Let me take you back to a day in the summer of 2004. My wife Jen and I were out to dinner in downtown Savannah, GA, where we lived, talking about our new baby that was due in only a month. Jen and I had recently moved to Savannah together after graduating from the University of Georgia. We were in our early twenties. Jen was a quick, young real estate agent working for the best brokerage in town. At her high point, she had sixty listings. I was building homes in Palmetto Bluff, SC and loving every day of work. The market was fantastic for both of us. We could see our life trajectory stretching out before us. Everything was good; everything was very good.
A year prior, we had just finished building our dream home. It sat at the end of a hammock island on the Wilmington River with views of the Savannah Yacht Club from our back porch. Historic Savannah, with all of its charm and culture, was just a short drive away. Occasionally, dolphins would swim right up to our dock. I was learning how to handle a boat and getting familiar with the waterways and the sandbars, so much that the natives dubbed me “Sandy.”
Both Jen and I love architecture, and it was a joy to work with our architect and designer to plan a home which we hoped would house our family for many years to come. It was exciting to watch the home being built from the ground up. With every house I’ve built before and since, I’ve learned more, refined my eye, and marveled that a dwelling can literally rise up, piece by piece, from raw dirt and become a home.
Savannah is notorious for its hard and quick summer storms. There was a particularly intense storm that evening, followed by a sunset of magical colors stretching over the marsh. As Jen and I crossed the causeway on the way back to our new home from dinner, we saw smoke rising in the sky off in the distance. It wasn’t the kind of smoke you see from a brush fire burning in the country. This was black smoke. This was the kind of smoke you’d see when plastic and metal and sheetrock were going up in flames. It was huge.
Soon we began to smell the destruction. We knew that someone’s life was about to change forever, not knowing it was going to be ours. I instinctively started driving a little bit faster. As we approached our neighborhood, we saw our neighbors out in the street—neighbors who had quickly become friends —looking in the direction of our car with blank stares. I will never forget how quiet it was. As we turned the corner, we saw what was remaining of our dream home, which had taken us two years to build. It was over – gone.
That evening’s storm had been so severe that lightening had struck our chimney and set the whole house in flames. The firemen had done everything they possibly could, but the blaze was too big. Every aspect of our existence changed in that moment. We lost everything we’d ever owned. At that moment, all Jen and I had were the clothes on our back and each other. The only saving grace of that evening, our Boykin spaniel, Bodie was saved by a fireman. He lived with us for 15 more years after our fire.
Our loss was so devastating we did not know what do next. We decided to move home to Atlanta a few weeks after the fire, where both of us had grown up and where our parents and extended families lived. We hardly looked back on our old life in Savannah and the rubble of our house which we had left behind.
The next month, we welcomed our first child to the world—a girl we named Blakely, my mother’s maiden name. We moved into a rental house on a street with lots of friends and started to put the pieces of our life back together and regain a sense of normalcy. I started a new project in Atlanta, and we turned to a new chapter in our life almost immediately.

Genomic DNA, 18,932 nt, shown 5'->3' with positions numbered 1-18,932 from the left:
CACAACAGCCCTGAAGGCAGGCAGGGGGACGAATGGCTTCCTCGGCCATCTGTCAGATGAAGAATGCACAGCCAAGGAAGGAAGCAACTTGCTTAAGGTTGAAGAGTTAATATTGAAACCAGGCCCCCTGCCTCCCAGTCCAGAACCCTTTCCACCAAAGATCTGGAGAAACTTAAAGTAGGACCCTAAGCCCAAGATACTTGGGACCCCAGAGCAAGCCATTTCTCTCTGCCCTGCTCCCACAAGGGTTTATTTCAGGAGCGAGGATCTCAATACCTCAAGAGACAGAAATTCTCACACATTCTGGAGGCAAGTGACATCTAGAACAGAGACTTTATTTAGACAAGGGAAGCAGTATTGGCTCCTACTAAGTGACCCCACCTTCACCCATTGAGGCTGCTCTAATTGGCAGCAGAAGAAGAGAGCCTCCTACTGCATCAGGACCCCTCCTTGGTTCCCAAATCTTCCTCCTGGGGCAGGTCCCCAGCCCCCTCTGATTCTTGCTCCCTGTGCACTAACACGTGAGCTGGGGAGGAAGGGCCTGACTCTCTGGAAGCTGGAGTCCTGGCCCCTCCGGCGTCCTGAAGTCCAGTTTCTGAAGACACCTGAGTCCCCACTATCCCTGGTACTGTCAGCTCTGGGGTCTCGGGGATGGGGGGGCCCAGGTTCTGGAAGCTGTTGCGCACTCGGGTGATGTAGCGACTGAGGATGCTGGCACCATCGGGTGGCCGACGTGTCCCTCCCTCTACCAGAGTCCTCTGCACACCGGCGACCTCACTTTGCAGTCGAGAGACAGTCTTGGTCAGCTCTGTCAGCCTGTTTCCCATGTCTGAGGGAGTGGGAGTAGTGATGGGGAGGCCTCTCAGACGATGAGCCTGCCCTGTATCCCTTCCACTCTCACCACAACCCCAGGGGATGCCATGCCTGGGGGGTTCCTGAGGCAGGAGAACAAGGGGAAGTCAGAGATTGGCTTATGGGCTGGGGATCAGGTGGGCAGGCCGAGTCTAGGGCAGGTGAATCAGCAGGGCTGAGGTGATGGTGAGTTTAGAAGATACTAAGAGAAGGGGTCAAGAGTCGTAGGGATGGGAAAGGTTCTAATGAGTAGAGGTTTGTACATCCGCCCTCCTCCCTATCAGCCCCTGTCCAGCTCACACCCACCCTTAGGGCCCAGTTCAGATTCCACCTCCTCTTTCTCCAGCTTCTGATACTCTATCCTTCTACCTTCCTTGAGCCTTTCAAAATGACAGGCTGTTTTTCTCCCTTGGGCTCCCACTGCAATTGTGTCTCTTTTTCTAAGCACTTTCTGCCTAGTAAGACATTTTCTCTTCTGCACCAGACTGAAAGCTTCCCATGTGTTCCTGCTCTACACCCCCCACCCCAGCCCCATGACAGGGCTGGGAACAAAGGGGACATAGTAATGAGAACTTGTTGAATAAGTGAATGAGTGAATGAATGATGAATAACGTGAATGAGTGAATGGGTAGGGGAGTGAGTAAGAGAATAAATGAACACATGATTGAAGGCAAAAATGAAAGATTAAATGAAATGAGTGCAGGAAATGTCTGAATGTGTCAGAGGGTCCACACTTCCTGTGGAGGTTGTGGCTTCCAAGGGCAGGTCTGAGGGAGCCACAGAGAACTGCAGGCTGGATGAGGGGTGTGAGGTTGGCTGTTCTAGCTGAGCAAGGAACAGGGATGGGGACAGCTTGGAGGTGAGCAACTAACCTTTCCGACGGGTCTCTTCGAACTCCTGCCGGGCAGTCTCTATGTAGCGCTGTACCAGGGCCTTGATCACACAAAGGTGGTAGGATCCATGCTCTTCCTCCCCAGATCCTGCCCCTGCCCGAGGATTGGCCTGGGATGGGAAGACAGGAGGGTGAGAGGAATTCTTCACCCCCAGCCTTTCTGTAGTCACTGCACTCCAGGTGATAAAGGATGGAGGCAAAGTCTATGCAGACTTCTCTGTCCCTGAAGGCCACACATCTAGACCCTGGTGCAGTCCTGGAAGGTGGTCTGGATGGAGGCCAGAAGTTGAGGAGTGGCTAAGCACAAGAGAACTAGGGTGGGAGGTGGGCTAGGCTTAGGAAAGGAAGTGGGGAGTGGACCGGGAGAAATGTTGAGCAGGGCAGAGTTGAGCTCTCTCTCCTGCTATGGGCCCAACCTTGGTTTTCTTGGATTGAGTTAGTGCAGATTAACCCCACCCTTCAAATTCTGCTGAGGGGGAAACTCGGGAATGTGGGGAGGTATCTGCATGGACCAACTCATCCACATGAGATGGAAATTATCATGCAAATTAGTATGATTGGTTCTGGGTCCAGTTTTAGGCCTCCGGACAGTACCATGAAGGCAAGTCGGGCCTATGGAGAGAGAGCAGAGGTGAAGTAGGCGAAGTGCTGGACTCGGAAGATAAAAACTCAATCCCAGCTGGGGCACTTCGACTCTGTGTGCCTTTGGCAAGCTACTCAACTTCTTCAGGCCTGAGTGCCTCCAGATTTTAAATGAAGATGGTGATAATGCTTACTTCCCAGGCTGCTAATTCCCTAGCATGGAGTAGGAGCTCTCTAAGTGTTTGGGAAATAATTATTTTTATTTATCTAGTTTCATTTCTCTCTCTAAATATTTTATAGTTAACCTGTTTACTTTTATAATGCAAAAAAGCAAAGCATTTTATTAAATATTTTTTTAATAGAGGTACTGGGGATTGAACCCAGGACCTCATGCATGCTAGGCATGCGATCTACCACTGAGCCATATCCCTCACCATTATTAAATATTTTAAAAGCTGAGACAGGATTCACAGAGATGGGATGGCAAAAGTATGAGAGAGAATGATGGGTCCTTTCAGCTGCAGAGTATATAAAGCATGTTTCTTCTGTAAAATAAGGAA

After the fire, both Jen and I decided to not look back. We both woke up each morning and made a conscious decision to lean into the future and be hopeful. We started everything new in Atlanta. Within a couple of weeks, we had a new place to sleep, new city to call home, new career to start, new friends to make, new baby to raise, and new goals to achieve.
The most amazing and impactful inventions in the history of the world were created by men and women who had unshakable belief. Imagine how far behind we would be as a society if it weren’t for these brave and visionary individuals. My own experience with adversity has taught me that real success is born out of struggle. It takes perseverance to build anything worth having. Most people mistakenly think obstacles are a drag on momentum. But the truth is that adversity forces you to develop successful habits. Every obstacle gives you the strength to face your next conflict. And that, practiced daily, is the real secret to not getting stuck in a rut.
If you have struggled to succeed, then we share something in common.
If you have gotten knocked on your butt along the way, then we share something in common.
And if you don’t want to settle, and you want to constantly get better as a business person and an individual, then we share something in common.
I am here to tell you that each of these experiences and feelings are perfectly normal, and you should expect them as part of your path to growth. I will never forget the day I watched my house, and all of my belongings, burn to the ground. It was a horrific experience. But what I didn’t know then, and what I do know now, is that moment of adversity, of pure fear, started something big for me in my life.
Any life takes a series of twists and turns. The fire brought me to Atlanta. Who knows what I would be doing if I stayed in Savannah?
That huge obstacle unlocked the opportunity for me to rise up and gradually climb from the bottom to the top. That journey has brought me to writing this blog, a guide of sorts to help you build something meaningful, something exciting, and something super-charged in your own life.